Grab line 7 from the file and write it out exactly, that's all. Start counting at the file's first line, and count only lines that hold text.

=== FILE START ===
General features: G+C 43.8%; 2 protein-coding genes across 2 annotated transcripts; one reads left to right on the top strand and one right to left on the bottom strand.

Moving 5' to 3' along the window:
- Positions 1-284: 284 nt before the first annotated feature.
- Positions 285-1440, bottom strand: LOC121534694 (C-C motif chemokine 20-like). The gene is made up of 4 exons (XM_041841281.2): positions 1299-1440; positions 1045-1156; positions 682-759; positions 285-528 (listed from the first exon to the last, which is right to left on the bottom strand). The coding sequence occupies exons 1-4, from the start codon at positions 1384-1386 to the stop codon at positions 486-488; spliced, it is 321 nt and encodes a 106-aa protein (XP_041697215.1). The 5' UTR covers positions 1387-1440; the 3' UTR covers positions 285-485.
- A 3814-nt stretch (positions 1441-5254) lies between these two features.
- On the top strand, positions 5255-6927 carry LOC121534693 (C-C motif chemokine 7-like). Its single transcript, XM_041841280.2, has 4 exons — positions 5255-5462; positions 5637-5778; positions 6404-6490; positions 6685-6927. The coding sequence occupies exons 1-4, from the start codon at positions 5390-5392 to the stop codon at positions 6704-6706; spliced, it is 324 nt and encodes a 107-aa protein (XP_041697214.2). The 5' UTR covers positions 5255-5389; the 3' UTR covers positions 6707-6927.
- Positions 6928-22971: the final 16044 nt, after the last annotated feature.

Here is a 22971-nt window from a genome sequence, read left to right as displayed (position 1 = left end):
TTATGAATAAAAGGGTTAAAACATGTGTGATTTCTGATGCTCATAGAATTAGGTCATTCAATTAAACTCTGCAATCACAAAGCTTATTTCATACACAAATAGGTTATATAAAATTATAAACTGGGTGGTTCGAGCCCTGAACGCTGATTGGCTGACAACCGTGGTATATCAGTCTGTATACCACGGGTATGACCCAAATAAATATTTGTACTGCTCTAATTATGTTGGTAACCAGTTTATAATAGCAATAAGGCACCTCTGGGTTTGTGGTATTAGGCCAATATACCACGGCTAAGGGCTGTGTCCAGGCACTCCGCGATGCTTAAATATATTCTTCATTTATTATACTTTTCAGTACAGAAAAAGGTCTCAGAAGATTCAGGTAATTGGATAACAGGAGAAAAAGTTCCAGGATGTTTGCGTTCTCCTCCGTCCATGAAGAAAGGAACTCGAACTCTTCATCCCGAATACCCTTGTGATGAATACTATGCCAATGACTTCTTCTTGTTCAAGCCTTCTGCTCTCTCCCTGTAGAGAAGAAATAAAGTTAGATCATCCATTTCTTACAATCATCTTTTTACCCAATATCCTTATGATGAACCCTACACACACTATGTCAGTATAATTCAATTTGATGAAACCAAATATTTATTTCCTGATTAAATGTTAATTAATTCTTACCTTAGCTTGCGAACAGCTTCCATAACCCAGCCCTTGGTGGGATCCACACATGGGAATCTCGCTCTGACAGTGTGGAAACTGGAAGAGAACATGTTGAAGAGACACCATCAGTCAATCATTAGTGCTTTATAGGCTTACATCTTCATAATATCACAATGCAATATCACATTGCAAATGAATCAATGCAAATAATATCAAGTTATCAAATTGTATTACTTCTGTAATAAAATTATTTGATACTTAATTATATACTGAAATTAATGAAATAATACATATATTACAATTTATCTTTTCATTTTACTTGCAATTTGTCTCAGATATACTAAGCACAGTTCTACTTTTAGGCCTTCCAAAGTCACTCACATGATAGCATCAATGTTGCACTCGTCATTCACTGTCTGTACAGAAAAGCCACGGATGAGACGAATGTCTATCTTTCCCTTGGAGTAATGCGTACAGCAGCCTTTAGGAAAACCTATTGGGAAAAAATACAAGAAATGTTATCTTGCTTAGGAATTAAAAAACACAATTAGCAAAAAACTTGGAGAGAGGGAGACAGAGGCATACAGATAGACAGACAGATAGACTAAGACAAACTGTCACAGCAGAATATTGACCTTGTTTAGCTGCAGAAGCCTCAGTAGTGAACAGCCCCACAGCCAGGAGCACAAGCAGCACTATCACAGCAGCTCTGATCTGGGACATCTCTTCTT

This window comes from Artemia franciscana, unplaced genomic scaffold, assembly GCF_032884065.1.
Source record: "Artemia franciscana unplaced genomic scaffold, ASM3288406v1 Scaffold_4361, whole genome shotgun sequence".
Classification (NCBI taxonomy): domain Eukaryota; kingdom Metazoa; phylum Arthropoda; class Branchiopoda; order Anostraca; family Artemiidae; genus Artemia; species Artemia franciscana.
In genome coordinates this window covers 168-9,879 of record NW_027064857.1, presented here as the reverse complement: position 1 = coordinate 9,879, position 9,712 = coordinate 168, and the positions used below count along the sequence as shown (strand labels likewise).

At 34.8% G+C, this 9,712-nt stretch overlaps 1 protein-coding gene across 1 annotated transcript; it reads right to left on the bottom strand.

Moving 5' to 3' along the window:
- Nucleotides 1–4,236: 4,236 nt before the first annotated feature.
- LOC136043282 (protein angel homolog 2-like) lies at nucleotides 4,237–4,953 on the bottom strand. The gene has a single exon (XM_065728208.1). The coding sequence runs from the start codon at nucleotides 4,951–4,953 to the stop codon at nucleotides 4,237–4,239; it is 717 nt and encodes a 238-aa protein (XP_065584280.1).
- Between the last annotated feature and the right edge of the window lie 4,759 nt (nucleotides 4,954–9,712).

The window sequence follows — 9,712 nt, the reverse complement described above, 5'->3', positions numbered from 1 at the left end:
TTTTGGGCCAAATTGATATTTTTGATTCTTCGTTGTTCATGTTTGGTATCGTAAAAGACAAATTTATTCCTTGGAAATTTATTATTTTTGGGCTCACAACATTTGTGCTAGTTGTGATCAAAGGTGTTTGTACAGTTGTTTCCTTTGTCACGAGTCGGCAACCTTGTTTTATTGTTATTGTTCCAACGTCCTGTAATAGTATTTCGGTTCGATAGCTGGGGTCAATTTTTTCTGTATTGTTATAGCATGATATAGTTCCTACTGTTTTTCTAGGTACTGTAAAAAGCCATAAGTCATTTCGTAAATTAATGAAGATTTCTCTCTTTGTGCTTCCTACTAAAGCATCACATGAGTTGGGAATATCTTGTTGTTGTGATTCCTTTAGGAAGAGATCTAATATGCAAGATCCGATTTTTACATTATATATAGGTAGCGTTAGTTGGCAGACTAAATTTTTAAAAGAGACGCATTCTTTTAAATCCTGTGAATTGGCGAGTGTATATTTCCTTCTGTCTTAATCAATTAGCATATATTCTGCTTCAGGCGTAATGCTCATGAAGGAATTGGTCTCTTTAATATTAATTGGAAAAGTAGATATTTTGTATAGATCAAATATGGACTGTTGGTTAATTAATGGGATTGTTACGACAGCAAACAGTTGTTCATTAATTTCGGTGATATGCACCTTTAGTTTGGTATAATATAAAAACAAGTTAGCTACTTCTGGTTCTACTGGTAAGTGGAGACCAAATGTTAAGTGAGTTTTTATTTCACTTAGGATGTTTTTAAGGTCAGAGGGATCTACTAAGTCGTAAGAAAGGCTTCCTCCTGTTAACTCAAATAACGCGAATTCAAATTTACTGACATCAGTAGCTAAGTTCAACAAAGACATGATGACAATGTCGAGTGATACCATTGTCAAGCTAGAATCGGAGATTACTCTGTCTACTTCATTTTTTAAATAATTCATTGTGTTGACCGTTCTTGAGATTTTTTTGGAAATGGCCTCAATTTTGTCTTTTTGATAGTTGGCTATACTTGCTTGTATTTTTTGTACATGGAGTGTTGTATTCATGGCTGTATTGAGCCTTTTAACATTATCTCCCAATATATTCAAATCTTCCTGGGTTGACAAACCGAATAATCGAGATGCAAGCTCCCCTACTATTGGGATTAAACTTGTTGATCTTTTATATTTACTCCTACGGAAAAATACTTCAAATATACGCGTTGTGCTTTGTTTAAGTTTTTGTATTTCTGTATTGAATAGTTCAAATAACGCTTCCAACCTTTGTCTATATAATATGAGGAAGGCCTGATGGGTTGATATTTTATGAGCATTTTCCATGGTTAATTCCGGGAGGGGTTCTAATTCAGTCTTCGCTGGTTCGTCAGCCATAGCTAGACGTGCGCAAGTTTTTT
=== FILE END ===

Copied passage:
- Positions 6928-22971: the final 16044 nt, after the last annotated feature.